A motion authorising the Turkish president Tayyip Erdoğan to conduct cross-border military operations in Iraq and Syria for a further two years has been passed in the Turkish parliament on Tuesday.
While the representatives for the ruling Justice and Development Party (AKP), its coalition partner Nationalist Movement Party (MHP) and the opposition Good Party (İyi Parti) voted in favour, the main opposition Republican People’s Party (CHP), pro-Kurdish People’s Democratic Party (HDP) and the socialist Labour Party of Turkey (TİP) voted against the motion.
After previous votes on war motions when HDP traditionally stood out as the only opposing party in the face of fierce nationalist rhetoric, the last vote was notable being a rare occasion that the CHP sided with the HDP against a voting alliance of the ruling coalition parties and İyi Parti, who apart from this vote is otherwise a part of the opposition alliance led by the CHP.
HDP MP and co-spokesperson for foreign affairs, Hişyar Özsoy said in his speech before the vote that there was no logic in saying that the cross-border military operations in Syria were conducted for Turkey’s self-defence. To demonstrate that there wasn’t, he referred to data provided by ACLED, an international project monitoring and analysing armed conflicts thorughout the world.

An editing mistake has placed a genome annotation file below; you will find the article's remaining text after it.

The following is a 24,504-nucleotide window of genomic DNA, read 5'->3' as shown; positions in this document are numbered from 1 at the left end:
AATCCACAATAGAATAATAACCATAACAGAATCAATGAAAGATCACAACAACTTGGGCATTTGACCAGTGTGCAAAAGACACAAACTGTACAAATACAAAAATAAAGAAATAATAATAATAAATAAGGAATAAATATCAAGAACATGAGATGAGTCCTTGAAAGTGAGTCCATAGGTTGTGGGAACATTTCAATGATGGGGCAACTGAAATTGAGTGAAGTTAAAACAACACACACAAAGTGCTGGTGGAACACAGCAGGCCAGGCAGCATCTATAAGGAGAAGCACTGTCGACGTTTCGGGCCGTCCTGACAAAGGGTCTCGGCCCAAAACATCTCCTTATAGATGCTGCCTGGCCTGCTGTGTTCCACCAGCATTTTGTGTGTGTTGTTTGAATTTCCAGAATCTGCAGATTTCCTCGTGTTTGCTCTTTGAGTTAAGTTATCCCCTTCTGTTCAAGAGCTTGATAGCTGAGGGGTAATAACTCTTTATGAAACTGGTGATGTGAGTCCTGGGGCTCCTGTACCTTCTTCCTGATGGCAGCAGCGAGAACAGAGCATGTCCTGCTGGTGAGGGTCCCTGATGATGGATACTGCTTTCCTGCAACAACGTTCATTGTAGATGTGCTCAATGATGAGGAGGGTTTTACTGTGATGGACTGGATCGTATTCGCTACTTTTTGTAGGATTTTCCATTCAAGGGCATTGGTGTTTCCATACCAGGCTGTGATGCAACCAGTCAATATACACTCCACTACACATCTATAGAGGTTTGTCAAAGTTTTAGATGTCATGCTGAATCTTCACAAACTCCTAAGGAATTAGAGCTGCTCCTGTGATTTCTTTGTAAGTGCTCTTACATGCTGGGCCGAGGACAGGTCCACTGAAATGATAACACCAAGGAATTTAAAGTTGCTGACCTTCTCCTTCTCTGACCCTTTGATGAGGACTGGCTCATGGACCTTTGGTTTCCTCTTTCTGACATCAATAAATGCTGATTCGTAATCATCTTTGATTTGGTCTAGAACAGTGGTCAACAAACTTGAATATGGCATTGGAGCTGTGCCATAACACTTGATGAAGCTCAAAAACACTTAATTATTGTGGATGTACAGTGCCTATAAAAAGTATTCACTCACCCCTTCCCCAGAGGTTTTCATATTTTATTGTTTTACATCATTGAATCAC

“The attacks by Turkey in Syrian soil amounts up to around 3400… 3400 attacks between January 2017 and August 2020, carried out by Turkey and its proxies,” he said. “They say there’s a security threat against us from that country, that this is the reason for all the military build-up. Mathematically this is quite baseless.”
Hişyar also challenged the claim by the Turkish administration that a military presence in Syria would serve to prevent new waves of refugees.
“We have refugees exactly because of our military presence there. If we don’t stop this war, if Syria isn’t able to rebuild itself, it would be only natural that people will be coming here. You are tearing the country of these people apart. Where do you suppose they’ll go? This war motion, this policy of war means more and more refugees coming to Turkey.”
Özsoy stated that the military operations under the pretense of fighting terror, both in Iraq and Syria, were carried out with the main objective of destroying the political gains of the Kurdish people.
“‘Fighting terror’ in this context actually means saying, ‘I do not recognize the Kurdish Question.’ And it also means saying, ‘Even if I do recognise it, I don’t have the political will to resolve it.'”